An electron micrograph of vancomycin-resistant enterococci (VRE) Image: “Vancomycin-Resistant Enterococcus Enterococcus Enterococcus is a genus of oval-shaped gram-positive cocci that are arranged in pairs or short chains. Distinguishing factors include optochin resistance and the presence of pyrrolidonyl arylamidase (PYR) and Lancefield D antigen. Enterococcus is part of the normal flora of the human GI tract. Enterococcus” by CDC/ Janice Haney Carr. License: Public Domain

Extended Spectrum Beta-Lactamase (ESBL)

ESBL

  • Beta-lactamases or enzymes Enzymes Enzymes are complex protein biocatalysts that accelerate chemical reactions without being consumed by them. Due to the body's constant metabolic needs, the absence of enzymes would make life unsustainable, as reactions would occur too slowly without these molecules. Basics of Enzymes expressed in organisms resistant to penicillins Penicillins Beta-lactam antibiotics contain a beta-lactam ring as a part of their chemical structure. Drugs in this class include penicillin G and V, penicillinase-sensitive and penicillinase-resistant penicillins, cephalosporins, carbapenems, and aztreonam. Penicillins, cephalosporins Cephalosporins Cephalosporins are a group of bactericidal beta-lactam antibiotics (similar to penicillins) that exert their effects by preventing bacteria from producing their cell walls, ultimately leading to cell death. Cephalosporins are categorized by generation and all drug names begin with "cef-" or "ceph-." Cephalosporins, and aztreonam Aztreonam The carbapenems and aztreonam are both members of the bactericidal beta-lactam family of antibiotics (similar to penicillins). They work by preventing bacteria from producing their cell wall, ultimately leading to bacterial cell death. Carbapenems and Aztreonam (a monobactam)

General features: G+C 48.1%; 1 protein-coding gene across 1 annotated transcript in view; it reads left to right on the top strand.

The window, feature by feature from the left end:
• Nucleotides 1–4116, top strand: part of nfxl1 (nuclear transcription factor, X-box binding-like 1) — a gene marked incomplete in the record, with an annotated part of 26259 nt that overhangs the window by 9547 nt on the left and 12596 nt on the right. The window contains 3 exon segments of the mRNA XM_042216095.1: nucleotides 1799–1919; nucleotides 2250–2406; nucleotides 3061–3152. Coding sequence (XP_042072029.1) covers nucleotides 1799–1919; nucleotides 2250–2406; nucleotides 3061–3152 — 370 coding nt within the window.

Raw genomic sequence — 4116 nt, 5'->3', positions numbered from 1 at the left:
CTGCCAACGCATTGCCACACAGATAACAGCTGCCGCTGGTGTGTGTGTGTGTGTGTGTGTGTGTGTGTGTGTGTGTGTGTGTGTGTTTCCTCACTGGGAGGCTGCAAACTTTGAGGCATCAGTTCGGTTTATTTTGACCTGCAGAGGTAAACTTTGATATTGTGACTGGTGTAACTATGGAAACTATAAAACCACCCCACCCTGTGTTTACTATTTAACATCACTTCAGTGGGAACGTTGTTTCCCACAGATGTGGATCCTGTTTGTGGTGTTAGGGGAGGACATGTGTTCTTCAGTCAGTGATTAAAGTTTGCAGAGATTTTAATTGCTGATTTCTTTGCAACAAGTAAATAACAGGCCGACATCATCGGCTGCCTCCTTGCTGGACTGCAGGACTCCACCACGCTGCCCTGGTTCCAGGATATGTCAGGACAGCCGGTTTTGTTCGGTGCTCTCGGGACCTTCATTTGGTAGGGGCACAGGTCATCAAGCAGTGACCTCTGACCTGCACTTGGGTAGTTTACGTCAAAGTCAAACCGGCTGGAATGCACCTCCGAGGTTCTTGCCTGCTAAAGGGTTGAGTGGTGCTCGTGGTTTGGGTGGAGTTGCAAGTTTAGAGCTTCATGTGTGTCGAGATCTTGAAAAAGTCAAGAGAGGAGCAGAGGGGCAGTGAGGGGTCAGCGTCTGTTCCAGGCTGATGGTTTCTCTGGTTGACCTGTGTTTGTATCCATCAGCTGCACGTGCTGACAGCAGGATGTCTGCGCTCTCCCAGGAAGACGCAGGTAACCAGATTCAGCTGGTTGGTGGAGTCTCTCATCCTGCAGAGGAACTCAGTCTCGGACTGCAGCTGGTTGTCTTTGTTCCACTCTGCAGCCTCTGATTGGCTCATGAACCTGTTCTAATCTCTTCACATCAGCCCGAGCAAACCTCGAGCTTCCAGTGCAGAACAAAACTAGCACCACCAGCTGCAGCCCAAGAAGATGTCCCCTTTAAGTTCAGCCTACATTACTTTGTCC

• Beta-lactamases open the beta-lactam ring, leading to antibiotic activation.
  • Generally found in gram-negative organisms, predominantly in:
    • Klebsiella Klebsiella Klebsiella are encapsulated gram-negative, lactose-fermenting bacilli. They form pink colonies on MacConkey agar due to lactose fermentation. The main virulence factor is a polysaccharide capsule. Klebsiella pneumoniae is the most important pathogenic species. Klebsiella pneumoniae
    • Klebsiella Klebsiella Klebsiella are encapsulated gram-negative, lactose-fermenting bacilli. They form pink colonies on MacConkey agar due to lactose fermentation. The main virulence factor is a polysaccharide capsule. Klebsiella pneumoniae is the most important pathogenic species. Klebsiella oxytoca
    • Escherichia coli Escherichia coli The gram-negative bacterium Escherichia coli is a key component of the human gut microbiota. Most strains of E. coli are avirulent, but occasionally they escape the GI tract, infecting the urinary tract and other sites. Less common strains of E. coli are able to cause disease within the GI tract, most commonly presenting as abdominal pain and diarrhea. Escherichia coli
    • Proteus Proteus Proteus spp. are gram-negative, facultatively anaerobic bacilli. Different types of infection result from Proteus, but the urinary tract is the most common site. The majority of cases are caused by Proteus mirabilis (P. mirabilis). The bacteria are part of the normal intestinal flora and are also found in the environment. Enterobacteriaceae: Proteus mirabilis